Restrictive covenants are legal obligations imposed in contracts or deeds that limit the use of land or property in various ways. These covenants can affect a property’s use, and the rights of the parties involved. In addition, as they are registered on the title, and can therefore run indefinitely, they can also lead to some rather outdated and nonsensical scenarios, particularly in relation to older properties.
Matters which would have seemed completely innocuous over a hundred years ago could cause problems now. For newer properties, restrictive covenants can be designed to uphold a particular standard across a development for all residents and property owners.
What is a restrictive covenant?
A restrictive covenant places certain limitations or restrictions on the use, development, or activities related to a piece of land or property. They are used to protect the interests of other property owners and/or developers.
One significant milestone in the development of restrictive covenants was the case of Tulk v. Moxhay 41 E.R. 1143 (22 December 1848). It is a landmark decision, not just in law but in the history of London, because if the Court had ruled differently, Leicester Square as we know it would not exist. Happily, (for movie premier lovers at least!) the Court recognised the enforceability of covenants that ran with the land.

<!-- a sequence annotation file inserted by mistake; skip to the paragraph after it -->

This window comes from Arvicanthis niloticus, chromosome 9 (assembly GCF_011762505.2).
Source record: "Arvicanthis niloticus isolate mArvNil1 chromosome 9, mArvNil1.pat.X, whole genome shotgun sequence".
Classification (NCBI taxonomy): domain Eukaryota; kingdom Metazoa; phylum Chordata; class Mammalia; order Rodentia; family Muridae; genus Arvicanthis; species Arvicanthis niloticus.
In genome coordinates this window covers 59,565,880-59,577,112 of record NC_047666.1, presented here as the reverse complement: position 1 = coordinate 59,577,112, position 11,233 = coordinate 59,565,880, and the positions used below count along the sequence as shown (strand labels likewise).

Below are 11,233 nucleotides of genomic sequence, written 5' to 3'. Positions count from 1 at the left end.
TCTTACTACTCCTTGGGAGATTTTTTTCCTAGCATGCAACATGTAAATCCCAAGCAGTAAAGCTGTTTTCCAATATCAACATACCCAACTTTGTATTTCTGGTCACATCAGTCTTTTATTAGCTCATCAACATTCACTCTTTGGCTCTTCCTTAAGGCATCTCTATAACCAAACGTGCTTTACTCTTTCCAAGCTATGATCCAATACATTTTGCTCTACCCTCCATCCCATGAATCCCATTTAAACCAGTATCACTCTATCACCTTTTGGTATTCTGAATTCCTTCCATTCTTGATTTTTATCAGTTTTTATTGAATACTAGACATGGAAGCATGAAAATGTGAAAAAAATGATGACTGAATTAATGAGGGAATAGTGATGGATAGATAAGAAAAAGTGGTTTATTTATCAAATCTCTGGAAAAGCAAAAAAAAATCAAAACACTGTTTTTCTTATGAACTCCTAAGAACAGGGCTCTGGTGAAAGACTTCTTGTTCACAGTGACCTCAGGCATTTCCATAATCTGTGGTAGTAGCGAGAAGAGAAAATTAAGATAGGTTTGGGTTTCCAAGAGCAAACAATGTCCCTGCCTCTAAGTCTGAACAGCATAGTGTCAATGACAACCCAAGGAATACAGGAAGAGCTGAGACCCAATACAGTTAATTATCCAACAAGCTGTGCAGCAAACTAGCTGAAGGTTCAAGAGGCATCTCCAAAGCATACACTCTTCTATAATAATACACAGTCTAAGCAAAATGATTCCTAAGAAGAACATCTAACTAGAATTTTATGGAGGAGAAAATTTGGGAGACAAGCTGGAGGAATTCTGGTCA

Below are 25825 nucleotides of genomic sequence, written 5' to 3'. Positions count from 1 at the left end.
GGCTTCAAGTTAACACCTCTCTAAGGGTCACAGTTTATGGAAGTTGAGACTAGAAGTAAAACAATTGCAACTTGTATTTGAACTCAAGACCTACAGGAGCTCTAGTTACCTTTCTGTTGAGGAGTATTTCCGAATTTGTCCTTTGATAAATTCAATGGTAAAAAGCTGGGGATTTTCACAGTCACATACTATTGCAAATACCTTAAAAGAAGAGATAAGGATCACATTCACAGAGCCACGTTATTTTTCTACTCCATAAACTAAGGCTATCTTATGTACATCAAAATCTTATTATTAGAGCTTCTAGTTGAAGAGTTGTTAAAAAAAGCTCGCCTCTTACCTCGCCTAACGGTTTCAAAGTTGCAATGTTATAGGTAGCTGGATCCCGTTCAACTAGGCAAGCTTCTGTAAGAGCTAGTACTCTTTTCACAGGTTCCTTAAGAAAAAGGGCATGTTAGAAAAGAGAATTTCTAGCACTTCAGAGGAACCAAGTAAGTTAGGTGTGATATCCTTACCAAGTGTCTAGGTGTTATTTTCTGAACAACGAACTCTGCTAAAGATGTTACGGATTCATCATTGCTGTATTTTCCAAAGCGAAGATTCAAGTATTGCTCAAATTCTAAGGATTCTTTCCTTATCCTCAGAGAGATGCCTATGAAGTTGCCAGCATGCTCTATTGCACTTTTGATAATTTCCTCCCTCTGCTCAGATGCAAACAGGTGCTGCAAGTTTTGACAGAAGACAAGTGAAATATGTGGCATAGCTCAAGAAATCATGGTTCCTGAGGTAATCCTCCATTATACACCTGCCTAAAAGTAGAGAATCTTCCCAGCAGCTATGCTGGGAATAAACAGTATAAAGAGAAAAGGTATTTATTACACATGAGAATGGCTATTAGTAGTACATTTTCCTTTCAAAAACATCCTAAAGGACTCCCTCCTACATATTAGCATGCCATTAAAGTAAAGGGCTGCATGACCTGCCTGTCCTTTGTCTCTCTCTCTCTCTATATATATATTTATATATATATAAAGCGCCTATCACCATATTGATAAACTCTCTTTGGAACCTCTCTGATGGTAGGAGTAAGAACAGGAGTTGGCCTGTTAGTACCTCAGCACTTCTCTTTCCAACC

The case established the principle that subsequent owners of land could be bound by restrictive covenants made by their predecessors, provided certain conditions were met.
What makes a restrictive covenant enforceable?
The following must be present for a restrictive covenant to be enforceable:
- The original parties involved must have intended the covenant to be binding and enforceable. This intention should be clear from the language used in the contract or deed.
- The covenant must relate to the land in question and significantly affect its use, value, or enjoyment.
- There must be privity of estate between the parties, which means that the covenant must “run with the land.” This ensures that subsequent owners are bound by the covenant.
- For a subsequent owner to be bound by a restrictive covenant, they must have had notice of the covenant’s existence. Notice can be actual, constructive, or imputed.
- Courts may refuse to enforce a restrictive covenant if it is found to be unreasonable or against public policy.
How are restrictive covenants applied to new build properties?
Restrictive covenants in new build developments often aim to maintain the aesthetics and uniformity of the development. They may include provisions that restrict property owners from making significant changes to the exterior of their homes, such as altering the facade, installing non-approved fencing, or painting the property in a way that deviates from a specified colour palette.
Property uses which are sometimes restricted in new build developments include activities such as running a business from the premises, converting the property into a multi-unit dwelling without permission, or using it for industry.